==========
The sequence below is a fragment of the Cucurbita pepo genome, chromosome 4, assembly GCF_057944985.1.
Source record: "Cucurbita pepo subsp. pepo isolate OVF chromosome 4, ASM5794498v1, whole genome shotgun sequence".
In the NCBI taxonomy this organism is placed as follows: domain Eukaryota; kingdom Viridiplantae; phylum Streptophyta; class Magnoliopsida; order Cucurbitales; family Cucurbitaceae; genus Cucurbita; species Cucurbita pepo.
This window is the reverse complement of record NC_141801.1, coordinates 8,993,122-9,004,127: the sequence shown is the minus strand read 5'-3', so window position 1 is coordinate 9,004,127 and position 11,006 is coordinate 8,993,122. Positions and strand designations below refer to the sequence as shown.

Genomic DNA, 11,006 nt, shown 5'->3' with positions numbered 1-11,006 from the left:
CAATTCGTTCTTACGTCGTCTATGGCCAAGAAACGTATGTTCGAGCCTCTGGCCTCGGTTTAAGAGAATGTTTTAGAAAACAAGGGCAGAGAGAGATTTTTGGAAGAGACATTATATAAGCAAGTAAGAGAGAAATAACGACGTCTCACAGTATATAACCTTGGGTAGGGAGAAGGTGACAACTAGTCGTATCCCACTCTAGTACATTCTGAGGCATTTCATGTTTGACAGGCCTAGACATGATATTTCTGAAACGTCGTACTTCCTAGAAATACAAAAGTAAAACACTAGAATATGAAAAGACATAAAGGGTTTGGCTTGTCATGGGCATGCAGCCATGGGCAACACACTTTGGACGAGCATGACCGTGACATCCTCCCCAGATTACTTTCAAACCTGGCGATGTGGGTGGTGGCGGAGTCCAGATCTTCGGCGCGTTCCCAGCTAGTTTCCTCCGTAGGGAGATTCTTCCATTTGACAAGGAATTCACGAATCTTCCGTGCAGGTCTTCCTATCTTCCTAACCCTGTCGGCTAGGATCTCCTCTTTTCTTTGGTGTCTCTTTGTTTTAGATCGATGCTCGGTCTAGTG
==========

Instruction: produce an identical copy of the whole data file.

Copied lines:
The sequence below is a fragment of the Cucurbita pepo genome, chromosome 4, assembly GCF_057944985.1.
Source record: "Cucurbita pepo subsp. pepo isolate OVF chromosome 4, ASM5794498v1, whole genome shotgun sequence".
In the NCBI taxonomy this organism is placed as follows: domain Eukaryota; kingdom Viridiplantae; phylum Streptophyta; class Magnoliopsida; order Cucurbitales; family Cucurbitaceae; genus Cucurbita; species Cucurbita pepo.
This window is the reverse complement of record NC_141801.1, coordinates 8,993,122-9,004,127: the sequence shown is the minus strand read 5'-3', so window position 1 is coordinate 9,004,127 and position 11,006 is coordinate 8,993,122. Positions and strand designations below refer to the sequence as shown.

Genomic DNA, 11,006 nt, shown 5'->3' with positions numbered 1-11,006 from the left:
CAATTCGTTCTTACGTCGTCTATGGCCAAGAAACGTATGTTCGAGCCTCTGGCCTCGGTTTAAGAGAATGTTTTAGAAAACAAGGGCAGAGAGAGATTTTTGGAAGAGACATTATATAAGCAAGTAAGAGAGAAATAACGACGTCTCACAGTATATAACCTTGGGTAGGGAGAAGGTGACAACTAGTCGTATCCCACTCTAGTACATTCTGAGGCATTTCATGTTTGACAGGCCTAGACATGATATTTCTGAAACGTCGTACTTCCTAGAAATACAAAAGTAAAACACTAGAATATGAAAAGACATAAAGGGTTTGGCTTGTCATGGGCATGCAGCCATGGGCAACACACTTTGGACGAGCATGACCGTGACATCCTCCCCAGATTACTTTCAAACCTGGCGATGTGGGTGGTGGCGGAGTCCAGATCTTCGGCGCGTTCCCAGCTAGTTTCCTCCGTAGGGAGATTCTTCCATTTGACAAGGAATTCACGAATCTTCCGTGCAGGTCTTCCTATCTTCCTAACCCTGTCGGCTAGGATCTCCTCTTTTCTTTGGTGTCTCTTTGTTTTAGATCGATGCTCGGTCTAGTG